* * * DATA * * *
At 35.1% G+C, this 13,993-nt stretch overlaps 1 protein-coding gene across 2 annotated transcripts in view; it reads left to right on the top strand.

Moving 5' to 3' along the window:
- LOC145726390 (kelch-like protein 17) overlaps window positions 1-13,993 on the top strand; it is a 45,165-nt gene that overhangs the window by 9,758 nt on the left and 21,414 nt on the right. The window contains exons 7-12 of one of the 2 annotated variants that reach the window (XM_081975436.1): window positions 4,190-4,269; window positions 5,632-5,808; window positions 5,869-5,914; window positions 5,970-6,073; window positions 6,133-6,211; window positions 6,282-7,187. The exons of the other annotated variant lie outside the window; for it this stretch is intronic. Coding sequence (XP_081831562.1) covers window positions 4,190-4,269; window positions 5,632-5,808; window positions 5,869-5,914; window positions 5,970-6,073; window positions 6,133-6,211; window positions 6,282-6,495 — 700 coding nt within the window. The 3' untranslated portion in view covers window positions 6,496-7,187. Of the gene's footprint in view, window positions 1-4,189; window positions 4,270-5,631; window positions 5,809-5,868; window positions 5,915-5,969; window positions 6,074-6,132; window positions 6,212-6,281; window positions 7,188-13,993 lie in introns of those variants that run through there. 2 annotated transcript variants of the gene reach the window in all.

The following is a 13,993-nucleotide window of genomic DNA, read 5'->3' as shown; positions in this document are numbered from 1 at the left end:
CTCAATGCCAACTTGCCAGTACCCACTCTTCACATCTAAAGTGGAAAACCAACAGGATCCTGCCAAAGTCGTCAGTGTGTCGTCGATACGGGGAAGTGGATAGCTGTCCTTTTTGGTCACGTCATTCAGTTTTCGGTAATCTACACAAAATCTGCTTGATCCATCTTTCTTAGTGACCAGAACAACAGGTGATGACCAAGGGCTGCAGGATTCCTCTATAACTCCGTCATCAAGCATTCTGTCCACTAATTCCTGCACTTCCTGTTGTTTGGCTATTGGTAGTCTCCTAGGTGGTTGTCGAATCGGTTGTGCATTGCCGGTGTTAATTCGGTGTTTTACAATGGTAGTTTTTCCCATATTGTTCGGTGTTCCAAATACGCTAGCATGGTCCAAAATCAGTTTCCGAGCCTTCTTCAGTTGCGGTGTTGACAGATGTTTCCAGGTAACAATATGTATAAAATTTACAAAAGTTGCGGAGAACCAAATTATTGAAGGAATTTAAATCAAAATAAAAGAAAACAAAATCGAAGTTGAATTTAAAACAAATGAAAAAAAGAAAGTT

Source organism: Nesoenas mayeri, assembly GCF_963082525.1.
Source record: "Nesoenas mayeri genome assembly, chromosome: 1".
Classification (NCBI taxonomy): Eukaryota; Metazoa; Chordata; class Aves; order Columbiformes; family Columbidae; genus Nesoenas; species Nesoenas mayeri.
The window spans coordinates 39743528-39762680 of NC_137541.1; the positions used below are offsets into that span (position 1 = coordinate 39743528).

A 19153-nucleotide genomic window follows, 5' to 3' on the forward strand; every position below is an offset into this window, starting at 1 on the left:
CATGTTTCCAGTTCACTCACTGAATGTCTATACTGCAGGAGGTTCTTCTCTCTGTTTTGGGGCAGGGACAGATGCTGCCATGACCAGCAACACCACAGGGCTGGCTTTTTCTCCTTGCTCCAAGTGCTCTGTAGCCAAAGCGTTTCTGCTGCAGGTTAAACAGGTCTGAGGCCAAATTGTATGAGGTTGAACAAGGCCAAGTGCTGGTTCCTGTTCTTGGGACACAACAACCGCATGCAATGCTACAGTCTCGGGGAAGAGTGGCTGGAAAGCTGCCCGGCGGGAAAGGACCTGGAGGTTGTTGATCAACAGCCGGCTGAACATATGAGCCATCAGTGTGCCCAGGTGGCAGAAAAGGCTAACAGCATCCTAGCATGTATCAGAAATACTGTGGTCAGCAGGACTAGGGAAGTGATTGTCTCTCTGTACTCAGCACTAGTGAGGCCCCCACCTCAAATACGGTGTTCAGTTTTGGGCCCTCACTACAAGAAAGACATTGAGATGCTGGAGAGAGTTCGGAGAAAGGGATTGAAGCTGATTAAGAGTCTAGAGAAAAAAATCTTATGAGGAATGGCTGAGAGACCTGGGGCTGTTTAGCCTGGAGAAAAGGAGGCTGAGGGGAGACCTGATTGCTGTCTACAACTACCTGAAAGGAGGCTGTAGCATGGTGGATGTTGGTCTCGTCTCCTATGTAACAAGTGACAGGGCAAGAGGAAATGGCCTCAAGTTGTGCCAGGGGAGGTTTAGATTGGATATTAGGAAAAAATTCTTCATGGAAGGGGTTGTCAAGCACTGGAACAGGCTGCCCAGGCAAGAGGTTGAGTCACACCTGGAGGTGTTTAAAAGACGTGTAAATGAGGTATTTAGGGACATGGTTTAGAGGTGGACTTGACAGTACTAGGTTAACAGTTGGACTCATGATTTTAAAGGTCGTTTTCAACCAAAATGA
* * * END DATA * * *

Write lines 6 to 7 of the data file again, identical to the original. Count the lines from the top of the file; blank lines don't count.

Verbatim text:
Source organism: Nesoenas mayeri, assembly GCF_963082525.1.
Source record: "Nesoenas mayeri genome assembly, chromosome: 1".